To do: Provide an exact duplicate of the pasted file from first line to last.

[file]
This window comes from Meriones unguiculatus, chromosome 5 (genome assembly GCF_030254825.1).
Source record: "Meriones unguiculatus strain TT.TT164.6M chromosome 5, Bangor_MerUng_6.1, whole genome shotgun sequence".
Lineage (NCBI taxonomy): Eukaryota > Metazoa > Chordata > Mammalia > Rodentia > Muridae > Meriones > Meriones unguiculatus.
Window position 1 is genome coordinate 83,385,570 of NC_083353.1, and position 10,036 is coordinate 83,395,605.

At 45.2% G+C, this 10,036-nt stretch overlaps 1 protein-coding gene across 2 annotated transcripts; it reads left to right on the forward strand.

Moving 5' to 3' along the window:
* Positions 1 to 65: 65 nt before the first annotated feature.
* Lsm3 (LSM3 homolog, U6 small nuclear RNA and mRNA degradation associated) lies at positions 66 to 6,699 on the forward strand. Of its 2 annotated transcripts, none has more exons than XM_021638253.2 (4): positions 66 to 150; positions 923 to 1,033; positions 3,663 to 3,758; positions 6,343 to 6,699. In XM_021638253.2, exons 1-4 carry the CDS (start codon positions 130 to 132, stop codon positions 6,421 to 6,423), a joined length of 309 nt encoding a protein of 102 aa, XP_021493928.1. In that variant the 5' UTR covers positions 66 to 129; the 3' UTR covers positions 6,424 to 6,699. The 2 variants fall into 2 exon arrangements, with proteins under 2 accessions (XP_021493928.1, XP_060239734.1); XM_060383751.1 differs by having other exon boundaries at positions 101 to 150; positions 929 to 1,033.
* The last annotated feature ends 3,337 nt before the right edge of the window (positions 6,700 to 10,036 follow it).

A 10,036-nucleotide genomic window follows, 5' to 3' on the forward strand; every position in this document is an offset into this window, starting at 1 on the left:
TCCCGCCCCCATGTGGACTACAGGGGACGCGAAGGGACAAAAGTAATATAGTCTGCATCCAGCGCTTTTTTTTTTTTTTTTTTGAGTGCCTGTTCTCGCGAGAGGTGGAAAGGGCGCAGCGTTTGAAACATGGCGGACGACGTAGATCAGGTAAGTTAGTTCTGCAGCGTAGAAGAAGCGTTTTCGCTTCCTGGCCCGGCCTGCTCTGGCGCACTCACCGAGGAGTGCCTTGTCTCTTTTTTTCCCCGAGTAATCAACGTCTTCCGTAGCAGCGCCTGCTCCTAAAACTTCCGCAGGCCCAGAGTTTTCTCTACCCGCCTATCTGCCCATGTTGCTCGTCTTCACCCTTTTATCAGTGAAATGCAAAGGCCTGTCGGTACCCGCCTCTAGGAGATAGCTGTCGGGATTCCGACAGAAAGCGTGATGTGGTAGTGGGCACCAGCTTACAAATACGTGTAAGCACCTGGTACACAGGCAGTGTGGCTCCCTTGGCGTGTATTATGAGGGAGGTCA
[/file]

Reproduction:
This window comes from Meriones unguiculatus, chromosome 5 (genome assembly GCF_030254825.1).
Source record: "Meriones unguiculatus strain TT.TT164.6M chromosome 5, Bangor_MerUng_6.1, whole genome shotgun sequence".
Lineage (NCBI taxonomy): Eukaryota > Metazoa > Chordata > Mammalia > Rodentia > Muridae > Meriones > Meriones unguiculatus.
Window position 1 is genome coordinate 83,385,570 of NC_083353.1, and position 10,036 is coordinate 83,395,605.

At 45.2% G+C, this 10,036-nt stretch overlaps 1 protein-coding gene across 2 annotated transcripts; it reads left to right on the forward strand.

Moving 5' to 3' along the window:
* Positions 1 to 65: 65 nt before the first annotated feature.
* Lsm3 (LSM3 homolog, U6 small nuclear RNA and mRNA degradation associated) lies at positions 66 to 6,699 on the forward strand. Of its 2 annotated transcripts, none has more exons than XM_021638253.2 (4): positions 66 to 150; positions 923 to 1,033; positions 3,663 to 3,758; positions 6,343 to 6,699. In XM_021638253.2, exons 1-4 carry the CDS (start codon positions 130 to 132, stop codon positions 6,421 to 6,423), a joined length of 309 nt encoding a protein of 102 aa, XP_021493928.1. In that variant the 5' UTR covers positions 66 to 129; the 3' UTR covers positions 6,424 to 6,699. The 2 variants fall into 2 exon arrangements, with proteins under 2 accessions (XP_021493928.1, XP_060239734.1); XM_060383751.1 differs by having other exon boundaries at positions 101 to 150; positions 929 to 1,033.
* The last annotated feature ends 3,337 nt before the right edge of the window (positions 6,700 to 10,036 follow it).

A 10,036-nucleotide genomic window follows, 5' to 3' on the forward strand; every position in this document is an offset into this window, starting at 1 on the left:
TCCCGCCCCCATGTGGACTACAGGGGACGCGAAGGGACAAAAGTAATATAGTCTGCATCCAGCGCTTTTTTTTTTTTTTTTTTGAGTGCCTGTTCTCGCGAGAGGTGGAAAGGGCGCAGCGTTTGAAACATGGCGGACGACGTAGATCAGGTAAGTTAGTTCTGCAGCGTAGAAGAAGCGTTTTCGCTTCCTGGCCCGGCCTGCTCTGGCGCACTCACCGAGGAGTGCCTTGTCTCTTTTTTTCCCCGAGTAATCAACGTCTTCCGTAGCAGCGCCTGCTCCTAAAACTTCCGCAGGCCCAGAGTTTTCTCTACCCGCCTATCTGCCCATGTTGCTCGTCTTCACCCTTTTATCAGTGAAATGCAAAGGCCTGTCGGTACCCGCCTCTAGGAGATAGCTGTCGGGATTCCGACAGAAAGCGTGATGTGGTAGTGGGCACCAGCTTACAAATACGTGTAAGCACCTGGTACACAGGCAGTGTGGCTCCCTTGGCGTGTATTATGAGGGAGGTCA